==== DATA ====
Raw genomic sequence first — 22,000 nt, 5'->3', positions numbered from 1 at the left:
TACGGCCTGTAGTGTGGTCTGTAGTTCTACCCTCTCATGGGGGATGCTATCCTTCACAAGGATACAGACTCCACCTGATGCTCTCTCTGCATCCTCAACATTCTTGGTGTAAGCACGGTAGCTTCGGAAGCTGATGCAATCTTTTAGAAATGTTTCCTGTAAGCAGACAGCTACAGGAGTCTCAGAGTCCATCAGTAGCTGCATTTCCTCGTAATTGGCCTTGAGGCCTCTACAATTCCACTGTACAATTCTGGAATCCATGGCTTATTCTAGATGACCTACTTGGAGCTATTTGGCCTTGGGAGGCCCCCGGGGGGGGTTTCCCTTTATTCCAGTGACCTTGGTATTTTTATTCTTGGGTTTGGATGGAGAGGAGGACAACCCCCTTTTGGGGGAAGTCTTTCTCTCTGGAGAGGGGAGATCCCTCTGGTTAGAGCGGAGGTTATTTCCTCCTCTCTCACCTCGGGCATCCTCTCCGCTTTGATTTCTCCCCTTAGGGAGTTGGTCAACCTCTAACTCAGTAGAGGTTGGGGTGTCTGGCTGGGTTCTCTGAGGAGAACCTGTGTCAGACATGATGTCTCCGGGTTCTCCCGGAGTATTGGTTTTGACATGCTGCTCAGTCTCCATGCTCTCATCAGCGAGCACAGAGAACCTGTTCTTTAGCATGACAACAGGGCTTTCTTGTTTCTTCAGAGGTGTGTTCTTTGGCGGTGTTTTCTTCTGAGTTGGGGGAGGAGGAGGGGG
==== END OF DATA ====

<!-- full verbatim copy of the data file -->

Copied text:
Raw genomic sequence first — 22,000 nt, 5'->3', positions numbered from 1 at the left:
TACGGCCTGTAGTGTGGTCTGTAGTTCTACCCTCTCATGGGGGATGCTATCCTTCACAAGGATACAGACTCCACCTGATGCTCTCTCTGCATCCTCAACATTCTTGGTGTAAGCACGGTAGCTTCGGAAGCTGATGCAATCTTTTAGAAATGTTTCCTGTAAGCAGACAGCTACAGGAGTCTCAGAGTCCATCAGTAGCTGCATTTCCTCGTAATTGGCCTTGAGGCCTCTACAATTCCACTGTACAATTCTGGAATCCATGGCTTATTCTAGATGACCTACTTGGAGCTATTTGGCCTTGGGAGGCCCCCGGGGGGGGTTTCCCTTTATTCCAGTGACCTTGGTATTTTTATTCTTGGGTTTGGATGGAGAGGAGGACAACCCCCTTTTGGGGGAAGTCTTTCTCTCTGGAGAGGGGAGATCCCTCTGGTTAGAGCGGAGGTTATTTCCTCCTCTCTCACCTCGGGCATCCTCTCCGCTTTGATTTCTCCCCTTAGGGAGTTGGTCAACCTCTAACTCAGTAGAGGTTGGGGTGTCTGGCTGGGTTCTCTGAGGAGAACCTGTGTCAGACATGATGTCTCCGGGTTCTCCCGGAGTATTGGTTTTGACATGCTGCTCAGTCTCCATGCTCTCATCAGCGAGCACAGAGAACCTGTTCTTTAGCATGACAACAGGGCTTTCTTGTTTCTTCAGAGGTGTGTTCTTTGGCGGTGTTTTCTTCTGAGTTGGGGGAGGAGGAGGGGG